Network vs Portals

Published on 04 March, 2016 by Graeme Perkins

Understanding the benefits of networks in business tends to be a lightbulb moment when we speak to potential Rundl customers. It’s not a difficult concept to get your head around as most of us are already looped in to an online network in our personal lives thanks to social media and therefore intuitively understand how they operate and the benefits of being part of one.

The other type of software our potential customers are often already hooked into is enterprise applications. Whether it’s basic tools like email, calendar and contacts, or for transactional work, a CRM, ERP systems, or some other line of business application. They depend on these to get their jobs done and know them well.

The good news is networks like Rundl complement transactions that are already managed in enterprise applications. Rundl connects the siloed transaction community, makes the process visible to everyone involved, promotes secure collaboration and sharing in context, and enables a greater customer experience.

But there is an anti-pattern we’ve recognised. Instead of investing in networks, many businesses are turning to portals to extend the value of their internal enterprise applications outside their four walls. So here’s our case for networks vs portals.

Starting with portals

Portal solutions give people a starting point for accessing the applications, tools or data they depend on. Of course portals are incredibly varied. With respect to business transactions, we’re usually talking about customer portals. These allow customers access to information and services via an online solution, usually a web application.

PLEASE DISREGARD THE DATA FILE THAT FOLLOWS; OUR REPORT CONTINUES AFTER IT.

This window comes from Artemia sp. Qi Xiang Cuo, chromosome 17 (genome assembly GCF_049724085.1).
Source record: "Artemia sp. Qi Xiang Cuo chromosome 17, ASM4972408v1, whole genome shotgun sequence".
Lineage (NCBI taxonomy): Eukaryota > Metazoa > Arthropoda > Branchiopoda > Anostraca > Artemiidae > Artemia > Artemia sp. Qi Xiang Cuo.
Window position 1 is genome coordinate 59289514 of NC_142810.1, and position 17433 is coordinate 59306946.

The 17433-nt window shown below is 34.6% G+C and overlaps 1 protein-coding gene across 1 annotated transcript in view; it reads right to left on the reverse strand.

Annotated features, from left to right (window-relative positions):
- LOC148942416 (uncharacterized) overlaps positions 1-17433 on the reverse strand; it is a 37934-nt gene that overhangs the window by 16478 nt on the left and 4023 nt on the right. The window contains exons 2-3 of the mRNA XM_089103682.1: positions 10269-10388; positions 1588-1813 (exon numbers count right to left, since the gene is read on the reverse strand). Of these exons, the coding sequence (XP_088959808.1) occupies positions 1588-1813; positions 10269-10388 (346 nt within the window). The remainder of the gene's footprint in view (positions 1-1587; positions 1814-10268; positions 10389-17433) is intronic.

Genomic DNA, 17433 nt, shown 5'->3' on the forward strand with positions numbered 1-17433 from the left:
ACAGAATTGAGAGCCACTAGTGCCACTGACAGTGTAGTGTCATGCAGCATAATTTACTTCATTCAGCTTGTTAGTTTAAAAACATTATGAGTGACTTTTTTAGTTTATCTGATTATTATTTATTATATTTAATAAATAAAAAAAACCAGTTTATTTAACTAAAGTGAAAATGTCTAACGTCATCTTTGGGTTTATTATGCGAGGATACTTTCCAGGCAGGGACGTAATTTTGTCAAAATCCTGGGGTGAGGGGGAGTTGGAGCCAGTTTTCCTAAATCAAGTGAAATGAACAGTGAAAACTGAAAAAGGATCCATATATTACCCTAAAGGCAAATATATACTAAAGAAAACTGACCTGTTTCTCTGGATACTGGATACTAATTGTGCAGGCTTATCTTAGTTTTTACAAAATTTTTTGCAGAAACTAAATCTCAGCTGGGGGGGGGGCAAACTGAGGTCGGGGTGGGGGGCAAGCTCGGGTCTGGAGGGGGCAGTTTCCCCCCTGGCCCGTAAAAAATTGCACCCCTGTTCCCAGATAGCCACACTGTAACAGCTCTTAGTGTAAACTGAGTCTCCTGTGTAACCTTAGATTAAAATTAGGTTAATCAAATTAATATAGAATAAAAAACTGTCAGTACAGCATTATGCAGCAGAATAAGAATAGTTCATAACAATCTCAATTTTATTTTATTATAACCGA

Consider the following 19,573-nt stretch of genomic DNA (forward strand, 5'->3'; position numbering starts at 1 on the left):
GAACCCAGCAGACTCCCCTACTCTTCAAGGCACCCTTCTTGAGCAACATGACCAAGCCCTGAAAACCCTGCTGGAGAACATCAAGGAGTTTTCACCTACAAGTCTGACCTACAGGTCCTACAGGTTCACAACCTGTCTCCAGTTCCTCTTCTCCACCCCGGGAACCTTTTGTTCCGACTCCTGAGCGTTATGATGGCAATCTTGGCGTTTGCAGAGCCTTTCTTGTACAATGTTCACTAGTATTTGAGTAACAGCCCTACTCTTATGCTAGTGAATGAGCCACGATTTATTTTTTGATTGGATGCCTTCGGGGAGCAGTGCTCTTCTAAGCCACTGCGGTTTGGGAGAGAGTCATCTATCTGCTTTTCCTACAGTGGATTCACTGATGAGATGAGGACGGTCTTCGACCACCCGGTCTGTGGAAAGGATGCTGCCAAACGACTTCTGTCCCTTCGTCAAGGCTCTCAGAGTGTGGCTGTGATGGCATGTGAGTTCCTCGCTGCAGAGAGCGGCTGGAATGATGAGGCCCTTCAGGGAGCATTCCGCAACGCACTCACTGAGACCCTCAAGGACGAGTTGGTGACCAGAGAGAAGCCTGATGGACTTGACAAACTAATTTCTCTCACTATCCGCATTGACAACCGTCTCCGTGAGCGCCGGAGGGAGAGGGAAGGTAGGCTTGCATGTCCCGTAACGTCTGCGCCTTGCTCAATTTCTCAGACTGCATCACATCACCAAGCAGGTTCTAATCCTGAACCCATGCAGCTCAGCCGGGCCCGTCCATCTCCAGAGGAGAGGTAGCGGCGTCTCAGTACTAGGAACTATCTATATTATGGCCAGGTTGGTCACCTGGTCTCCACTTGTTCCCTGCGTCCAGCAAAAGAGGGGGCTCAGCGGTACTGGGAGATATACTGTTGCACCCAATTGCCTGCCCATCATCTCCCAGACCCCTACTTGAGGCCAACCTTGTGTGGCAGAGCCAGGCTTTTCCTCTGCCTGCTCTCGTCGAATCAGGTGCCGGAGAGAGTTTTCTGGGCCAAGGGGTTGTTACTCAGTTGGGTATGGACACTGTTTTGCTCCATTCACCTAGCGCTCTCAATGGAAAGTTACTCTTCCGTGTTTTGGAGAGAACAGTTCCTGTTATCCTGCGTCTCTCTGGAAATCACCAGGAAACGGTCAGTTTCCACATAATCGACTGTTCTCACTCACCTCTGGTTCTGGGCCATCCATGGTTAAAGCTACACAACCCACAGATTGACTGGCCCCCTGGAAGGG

When a business wants to transition to digital service delivery they can approach the problem with varying degrees of ambition. Imagine a well-resourced company. It sets up a portal for its customers to sign in and interact with them. It gets complete control over the branding, who’s allowed in, and what’s available for everyone to see and do. So far so good.

But this organisation’s customers and partners don’t just interact with it alone. They may end up dealing with multiple organisations’ portals, even for one single transaction. Each portal requires its own credentials, and works a bit differently to the next. And each portal requires investment in ongoing maintenance and support. As the organisation grows it may need to support new types transactions, requiring extra development or even additional portals.

Of course the barrier to entry is too high for some organisations. These continue with a workflow primarily based on email, phone calls and/or face-to-face meetings. With portals, it turns out there’s significant variation in how everyone ends up working together on each particular transaction. In fact, in this model the value to each participant in a business community is actually decreasing with each investment in a portal.

The case for networks

A more forward thinking business turns to an open business network:

  • The network is operated by a neutral, trusted third party that is responsible for ongoing maintenance and support, freeing up the organisation’s IT resources.
  • The organisation only pays for the transactions it hosts. Unlike SaaS, with transaction-based pricing there’s no per seat licence fee so anyone in the organisation can be included at no extra cost.
  • The network supports any type of transaction, so as business requirements change the organisation can easily adapt.
  • The network is open: the company can invite in all their partners and customers to any transaction for free, without limitations.

Unlike the organisation to consumer hierarchy of a portal, actors in a network can both provide and consume services. The forward-thinking organisation can also connect with any other organisations as a customer on the same platform. It gets one consistent interface, one set of log-ins and an aggregated view of activity across all transactions. Importantly, as more of its customers and partners join the network, the value to the whole community actually increases. It’s a win-win.


Hopefully you’ll agree the case for networks vs portals is clear. We designed Rundl as an open business network because we wanted to create the most effective model for communities to form around business transactions, and one that keeps getting better over time. If you want to evolve your business, go to to get started.